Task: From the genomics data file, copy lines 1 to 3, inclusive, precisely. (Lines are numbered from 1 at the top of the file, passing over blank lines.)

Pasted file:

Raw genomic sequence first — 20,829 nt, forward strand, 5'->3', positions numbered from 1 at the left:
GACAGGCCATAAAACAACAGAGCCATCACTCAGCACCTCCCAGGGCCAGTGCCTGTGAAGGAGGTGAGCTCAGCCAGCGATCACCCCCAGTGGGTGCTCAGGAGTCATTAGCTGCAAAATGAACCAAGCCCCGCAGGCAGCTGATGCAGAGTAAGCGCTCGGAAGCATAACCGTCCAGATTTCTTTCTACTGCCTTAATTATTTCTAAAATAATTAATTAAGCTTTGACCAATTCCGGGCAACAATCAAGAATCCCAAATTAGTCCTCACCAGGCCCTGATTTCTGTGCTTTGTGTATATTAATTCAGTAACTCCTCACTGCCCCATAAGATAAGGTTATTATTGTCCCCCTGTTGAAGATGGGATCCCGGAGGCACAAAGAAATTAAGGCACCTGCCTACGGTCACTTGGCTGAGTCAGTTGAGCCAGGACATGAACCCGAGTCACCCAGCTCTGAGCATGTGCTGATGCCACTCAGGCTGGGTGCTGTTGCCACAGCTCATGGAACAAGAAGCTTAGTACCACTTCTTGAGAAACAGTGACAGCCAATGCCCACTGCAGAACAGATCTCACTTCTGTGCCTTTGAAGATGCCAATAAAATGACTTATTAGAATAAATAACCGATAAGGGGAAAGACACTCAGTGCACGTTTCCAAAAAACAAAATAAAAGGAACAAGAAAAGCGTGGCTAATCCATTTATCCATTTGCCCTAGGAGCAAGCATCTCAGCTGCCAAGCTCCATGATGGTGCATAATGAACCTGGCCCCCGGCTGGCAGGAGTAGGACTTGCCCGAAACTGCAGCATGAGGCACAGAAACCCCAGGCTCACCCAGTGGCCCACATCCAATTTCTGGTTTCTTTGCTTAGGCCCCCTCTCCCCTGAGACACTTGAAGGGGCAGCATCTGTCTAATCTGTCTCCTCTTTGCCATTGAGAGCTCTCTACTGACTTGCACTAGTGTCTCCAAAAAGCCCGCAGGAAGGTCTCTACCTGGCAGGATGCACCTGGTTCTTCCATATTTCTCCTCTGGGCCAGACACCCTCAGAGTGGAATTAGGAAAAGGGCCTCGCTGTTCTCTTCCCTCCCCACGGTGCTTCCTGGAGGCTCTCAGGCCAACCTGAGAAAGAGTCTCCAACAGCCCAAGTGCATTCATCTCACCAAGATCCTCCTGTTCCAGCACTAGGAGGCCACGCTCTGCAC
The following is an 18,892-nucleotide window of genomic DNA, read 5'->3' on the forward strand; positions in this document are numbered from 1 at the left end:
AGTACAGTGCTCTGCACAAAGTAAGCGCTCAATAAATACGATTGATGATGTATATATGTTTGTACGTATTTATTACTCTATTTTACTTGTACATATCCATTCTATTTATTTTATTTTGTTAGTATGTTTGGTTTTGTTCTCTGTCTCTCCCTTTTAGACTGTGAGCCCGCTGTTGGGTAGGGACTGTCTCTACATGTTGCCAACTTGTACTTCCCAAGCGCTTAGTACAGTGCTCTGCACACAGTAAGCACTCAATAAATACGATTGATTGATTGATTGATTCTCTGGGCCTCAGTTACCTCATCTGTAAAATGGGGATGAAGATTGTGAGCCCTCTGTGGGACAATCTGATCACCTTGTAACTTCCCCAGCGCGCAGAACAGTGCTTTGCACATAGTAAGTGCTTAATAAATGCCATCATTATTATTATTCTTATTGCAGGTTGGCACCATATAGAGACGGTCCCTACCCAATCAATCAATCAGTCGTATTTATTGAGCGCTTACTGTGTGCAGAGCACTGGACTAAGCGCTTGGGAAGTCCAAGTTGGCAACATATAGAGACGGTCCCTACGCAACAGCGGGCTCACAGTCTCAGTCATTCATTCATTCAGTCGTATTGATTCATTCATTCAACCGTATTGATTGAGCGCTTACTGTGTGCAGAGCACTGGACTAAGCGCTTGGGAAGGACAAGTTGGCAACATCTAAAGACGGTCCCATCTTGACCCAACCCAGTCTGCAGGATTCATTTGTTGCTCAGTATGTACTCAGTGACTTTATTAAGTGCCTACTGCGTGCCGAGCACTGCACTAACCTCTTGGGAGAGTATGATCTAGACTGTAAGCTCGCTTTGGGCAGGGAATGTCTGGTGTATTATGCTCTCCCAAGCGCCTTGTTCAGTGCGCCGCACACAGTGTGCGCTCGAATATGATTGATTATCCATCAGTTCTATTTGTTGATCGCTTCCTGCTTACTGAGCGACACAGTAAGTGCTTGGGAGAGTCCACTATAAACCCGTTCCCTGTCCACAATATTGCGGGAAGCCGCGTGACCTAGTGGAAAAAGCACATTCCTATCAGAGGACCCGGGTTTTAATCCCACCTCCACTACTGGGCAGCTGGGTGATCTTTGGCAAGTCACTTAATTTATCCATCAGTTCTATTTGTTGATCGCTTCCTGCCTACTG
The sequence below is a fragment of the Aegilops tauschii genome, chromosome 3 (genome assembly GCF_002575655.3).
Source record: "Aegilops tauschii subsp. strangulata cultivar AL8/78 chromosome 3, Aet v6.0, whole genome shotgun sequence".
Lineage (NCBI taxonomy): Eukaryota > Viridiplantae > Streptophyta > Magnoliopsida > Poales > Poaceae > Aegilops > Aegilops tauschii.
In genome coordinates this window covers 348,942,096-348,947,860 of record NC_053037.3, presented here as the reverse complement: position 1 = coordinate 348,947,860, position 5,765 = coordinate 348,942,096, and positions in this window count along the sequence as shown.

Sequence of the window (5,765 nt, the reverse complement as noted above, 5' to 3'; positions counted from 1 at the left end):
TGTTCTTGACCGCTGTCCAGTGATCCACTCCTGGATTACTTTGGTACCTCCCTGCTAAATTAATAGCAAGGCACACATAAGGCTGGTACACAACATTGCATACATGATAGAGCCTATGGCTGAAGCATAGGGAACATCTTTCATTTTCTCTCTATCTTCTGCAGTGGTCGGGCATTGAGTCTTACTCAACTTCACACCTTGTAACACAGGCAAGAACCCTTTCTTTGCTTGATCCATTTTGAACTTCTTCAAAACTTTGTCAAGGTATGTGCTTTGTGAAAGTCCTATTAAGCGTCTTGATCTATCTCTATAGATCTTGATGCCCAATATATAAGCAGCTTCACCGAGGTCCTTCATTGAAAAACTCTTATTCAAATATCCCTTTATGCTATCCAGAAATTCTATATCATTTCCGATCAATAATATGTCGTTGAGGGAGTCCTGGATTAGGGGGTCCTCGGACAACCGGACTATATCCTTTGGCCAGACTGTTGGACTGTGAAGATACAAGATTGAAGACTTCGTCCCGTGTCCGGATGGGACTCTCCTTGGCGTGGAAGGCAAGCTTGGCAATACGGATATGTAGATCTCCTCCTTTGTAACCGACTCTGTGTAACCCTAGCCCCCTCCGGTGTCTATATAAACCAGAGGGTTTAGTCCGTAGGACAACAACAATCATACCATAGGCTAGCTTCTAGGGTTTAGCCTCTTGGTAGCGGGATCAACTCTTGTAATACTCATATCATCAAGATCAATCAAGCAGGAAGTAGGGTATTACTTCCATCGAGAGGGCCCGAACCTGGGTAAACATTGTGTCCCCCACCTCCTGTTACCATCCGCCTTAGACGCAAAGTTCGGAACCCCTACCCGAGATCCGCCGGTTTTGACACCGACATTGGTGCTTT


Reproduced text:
Raw genomic sequence first — 20,829 nt, forward strand, 5'->3', positions numbered from 1 at the left:
GACAGGCCATAAAACAACAGAGCCATCACTCAGCACCTCCCAGGGCCAGTGCCTGTGAAGGAGGTGAGCTCAGCCAGCGATCACCCCCAGTGGGTGCTCAGGAGTCATTAGCTGCAAAATGAACCAAGCCCCGCAGGCAGCTGATGCAGAGTAAGCGCTCGGAAGCATAACCGTCCAGATTTCTTTCTACTGCCTTAATTATTTCTAAAATAATTAATTAAGCTTTGACCAATTCCGGGCAACAATCAAGAATCCCAAATTAGTCCTCACCAGGCCCTGATTTCTGTGCTTTGTGTATATTAATTCAGTAACTCCTCACTGCCCCATAAGATAAGGTTATTATTGTCCCCCTGTTGAAGATGGGATCCCGGAGGCACAAAGAAATTAAGGCACCTGCCTACGGTCACTTGGCTGAGTCAGTTGAGCCAGGACATGAACCCGAGTCACCCAGCTCTGAGCATGTGCTGATGCCACTCAGGCTGGGTGCTGTTGCCACAGCTCATGGAACAAGAAGCTTAGTACCACTTCTTGAGAAACAGTGACAGCCAATGCCCACTGCAGAACAGATCTCACTTCTGTGCCTTTGAAGATGCCAATAAAATGACTTATTAGAATAAATAACCGATAAGGGGAAAGACACTCAGTGCACGTTTCCAAAAAACAAAATAAAAGGAACAAGAAAAGCGTGGCTAATCCATTTATCCATTTGCCCTAGGAGCAAGCATCTCAGCTGCCAAGCTCCATGATGGTGCATAATGAACCTGGCCCCCGGCTGGCAGGAGTAGGACTTGCCCGAAACTGCAGCATGAGGCACAGAAACCCCAGGCTCACCCAGTGGCCCACATCCAATTTCTGGTTTCTTTGCTTAGGCCCCCTCTCCCCTGAGACACTTGAAGGGGCAGCATCTGTCTAATCTGTCTCCTCTTTGCCATTGAGAGCTCTCTACTGACTTGCACTAGTGTCTCCAAAAAGCCCGCAGGAAGGTCTCTACCTGGCAGGATGCACCTGGTTCTTCCATATTTCTCCTCTGGGCCAGACACCCTCAGAGTGGAATTAGGAAAAGGGCCTCGCTGTTCTCTTCCCTCCCCACGGTGCTTCCTGGAGGCTCTCAGGCCAACCTGAGAAAGAGTCTCCAACAGCCCAAGTGCATTCATCTCACCAAGATCCTCCTGTTCCAGCACTAGGAGGCCACGCTCTGCAC
The following is an 18,892-nucleotide window of genomic DNA, read 5'->3' on the forward strand; positions in this document are numbered from 1 at the left end: